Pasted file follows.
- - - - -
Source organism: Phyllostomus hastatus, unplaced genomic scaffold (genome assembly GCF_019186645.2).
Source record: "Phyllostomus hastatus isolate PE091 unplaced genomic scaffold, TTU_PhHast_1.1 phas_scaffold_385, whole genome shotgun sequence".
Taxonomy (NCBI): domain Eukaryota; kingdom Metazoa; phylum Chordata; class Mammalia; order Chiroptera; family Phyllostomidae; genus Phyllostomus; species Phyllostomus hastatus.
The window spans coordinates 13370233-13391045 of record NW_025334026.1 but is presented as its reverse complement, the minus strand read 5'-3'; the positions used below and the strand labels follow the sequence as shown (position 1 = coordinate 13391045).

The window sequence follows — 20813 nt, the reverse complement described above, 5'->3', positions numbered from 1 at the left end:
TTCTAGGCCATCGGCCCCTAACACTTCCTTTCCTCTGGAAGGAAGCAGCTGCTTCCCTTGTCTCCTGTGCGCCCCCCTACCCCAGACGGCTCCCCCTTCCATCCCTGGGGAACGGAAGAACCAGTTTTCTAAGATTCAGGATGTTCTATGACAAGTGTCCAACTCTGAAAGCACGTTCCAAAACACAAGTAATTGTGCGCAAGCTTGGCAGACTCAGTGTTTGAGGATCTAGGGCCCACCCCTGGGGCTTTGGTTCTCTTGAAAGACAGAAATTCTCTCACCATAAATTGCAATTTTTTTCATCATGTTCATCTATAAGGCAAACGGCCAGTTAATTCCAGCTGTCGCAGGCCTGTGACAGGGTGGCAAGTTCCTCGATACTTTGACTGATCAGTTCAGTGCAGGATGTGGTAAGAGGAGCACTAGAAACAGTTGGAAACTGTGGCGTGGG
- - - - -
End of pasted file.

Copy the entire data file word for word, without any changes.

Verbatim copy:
Source organism: Phyllostomus hastatus, unplaced genomic scaffold (genome assembly GCF_019186645.2).
Source record: "Phyllostomus hastatus isolate PE091 unplaced genomic scaffold, TTU_PhHast_1.1 phas_scaffold_385, whole genome shotgun sequence".
Taxonomy (NCBI): domain Eukaryota; kingdom Metazoa; phylum Chordata; class Mammalia; order Chiroptera; family Phyllostomidae; genus Phyllostomus; species Phyllostomus hastatus.
The window spans coordinates 13370233-13391045 of record NW_025334026.1 but is presented as its reverse complement, the minus strand read 5'-3'; the positions used below and the strand labels follow the sequence as shown (position 1 = coordinate 13391045).

The window sequence follows — 20813 nt, the reverse complement described above, 5'->3', positions numbered from 1 at the left end:
TTCTAGGCCATCGGCCCCTAACACTTCCTTTCCTCTGGAAGGAAGCAGCTGCTTCCCTTGTCTCCTGTGCGCCCCCCTACCCCAGACGGCTCCCCCTTCCATCCCTGGGGAACGGAAGAACCAGTTTTCTAAGATTCAGGATGTTCTATGACAAGTGTCCAACTCTGAAAGCACGTTCCAAAACACAAGTAATTGTGCGCAAGCTTGGCAGACTCAGTGTTTGAGGATCTAGGGCCCACCCCTGGGGCTTTGGTTCTCTTGAAAGACAGAAATTCTCTCACCATAAATTGCAATTTTTTTCATCATGTTCATCTATAAGGCAAACGGCCAGTTAATTCCAGCTGTCGCAGGCCTGTGACAGGGTGGCAAGTTCCTCGATACTTTGACTGATCAGTTCAGTGCAGGATGTGGTAAGAGGAGCACTAGAAACAGTTGGAAACTGTGGCGTGGG